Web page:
Reasons for a Spike in Mental Health Issues
Americans began to see a negative impact on various mental health issues early in the pandemic.
According to data collected in a poll last March by the Kaiser Family Foundation, nearly one-third of American adults reported feeling that the state of their mental health took a hit from worry associated with the pandemic.
Just four months later, a whopping 53% reported the same. Surveys conducted by the Centers for Disease Control (CDC) in June reported that more than 40% of Americans attributed at least one mental or behavioral condition to the pandemic.
There are numerous factors that are likely impacting the emotional states of a significant number of people in this country and around the world. Social isolation and loneliness resulting from the new normal of social distancing requirements are major issues that contributed to decreased overall wellness. Much research has shown a connection between these constructs and physical and mental health.
Large segments of the population have experienced job loss and income insecurity since the inception of the pandemic. Money worries are bound to have a negative impact on mental state.
Another cause of concern for professionals is a rise in domestic violence and child abuse. People are stuck at home together for long amounts of time, which could allow tensions to mount. Access to professional resources found outside the home such as teachers, counselors and social supports has been removed or is more difficult to obtain. Various other stressors associated with the pandemic could also have added to the rise of such incidents.
Populations Most Affected
The coronavirus pandemic has had a tremendous impact across the world’s populations. Some groups are feeling the burden more than others. Young adults are reporting a significant increase in an assortment of issues such as sleep disruption, anxiety, depression and thoughts of suicide. This could be due to disruptions in school or work routines.
As noted in a CDC survey from June of 2020, 25% percent of young adult participants reported new or increased substance abuse, compared with 13% of older adults. A more stark contrast of 26% of younger participants admitted to thoughts of suicide in comparison with only 11% of all adults.
Research shows that communities of color are being disproportionately affected by the pandemic, both in cases of the virus itself and in associated mental health concerns. The damage is compounded when you factor in the fact that Black and Latino communities are less likely to receive needed behavioral health services than members of the general population. In addition, these populations are at increased risk for many of the underlying health conditions that contribute to severity of symptoms in cases of COVID-19. Not to mention the fact that many from these groups are employed in public-facing and lower-paid essential worker positions within the service industry.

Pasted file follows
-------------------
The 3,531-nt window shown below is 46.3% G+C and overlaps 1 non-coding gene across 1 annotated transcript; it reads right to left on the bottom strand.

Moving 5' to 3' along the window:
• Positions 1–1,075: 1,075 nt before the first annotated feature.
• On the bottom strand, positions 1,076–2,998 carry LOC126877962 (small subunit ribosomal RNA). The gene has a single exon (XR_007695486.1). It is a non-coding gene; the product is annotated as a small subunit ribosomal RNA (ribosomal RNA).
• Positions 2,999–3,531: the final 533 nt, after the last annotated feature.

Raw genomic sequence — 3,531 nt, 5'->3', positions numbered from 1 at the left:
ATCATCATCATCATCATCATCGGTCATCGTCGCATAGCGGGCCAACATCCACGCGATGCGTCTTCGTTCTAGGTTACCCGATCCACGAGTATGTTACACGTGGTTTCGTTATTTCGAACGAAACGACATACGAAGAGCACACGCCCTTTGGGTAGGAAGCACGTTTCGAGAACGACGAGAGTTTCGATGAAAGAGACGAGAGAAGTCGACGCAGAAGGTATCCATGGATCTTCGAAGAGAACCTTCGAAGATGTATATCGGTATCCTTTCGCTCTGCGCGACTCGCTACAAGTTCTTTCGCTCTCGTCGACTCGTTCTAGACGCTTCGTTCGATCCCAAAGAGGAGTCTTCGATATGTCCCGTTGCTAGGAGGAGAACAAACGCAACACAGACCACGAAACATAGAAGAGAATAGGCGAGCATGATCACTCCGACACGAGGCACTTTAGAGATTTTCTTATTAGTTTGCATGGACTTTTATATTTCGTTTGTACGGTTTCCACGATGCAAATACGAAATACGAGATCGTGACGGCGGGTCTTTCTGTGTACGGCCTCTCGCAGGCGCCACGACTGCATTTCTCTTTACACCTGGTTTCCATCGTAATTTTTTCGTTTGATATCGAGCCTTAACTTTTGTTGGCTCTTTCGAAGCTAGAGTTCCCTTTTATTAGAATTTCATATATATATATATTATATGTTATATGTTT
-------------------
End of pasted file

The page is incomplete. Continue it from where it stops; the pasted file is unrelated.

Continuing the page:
Essential workers of all sorts are carrying a tremendous burden with regard to the COVID-19 pandemic. Since frontline workers must be in contact with potentially or known infected individuals, they aren’t able to practice precautions like social distancing. Thus, they tend to be more worried about their health and the health of those they live with.
The Kaiser Family Foundation found that frontline workers were far more likely to be susceptible to a number of issues such as substance use, anxiety or depressive disorder and thoughts of suicide. Healthcare workers are often facing compounded stress because they see the damage the virus does firsthand.
Ways to Address This Crisis
COVID-19 has placed a spotlight on an already troubled mental health landscape. A variety of reports and studies have been conducted throughout the pandemic in order to address the ongoing mental health needs of the general population and groups most at risk. The government has set aside funding for mental health services through stimulus bills like the CARES Act and the Consolidated Appropriations Act. Efforts are being made to help groups such as veterans and certain subsets of younger populations. These efforts have focused on the need to expand telehealth and other such remote care services in order to reach the populations most at-risk during this time.
It’s likely that the effects of the virus on mental health will continue for years to come. One study, for example, indicates that the psychological distress people are experiencing now could be felt far into the foreseeable future. Therefore, additional efforts will need to be put in place to continue the work that is already being done to reach the most vulnerable populations.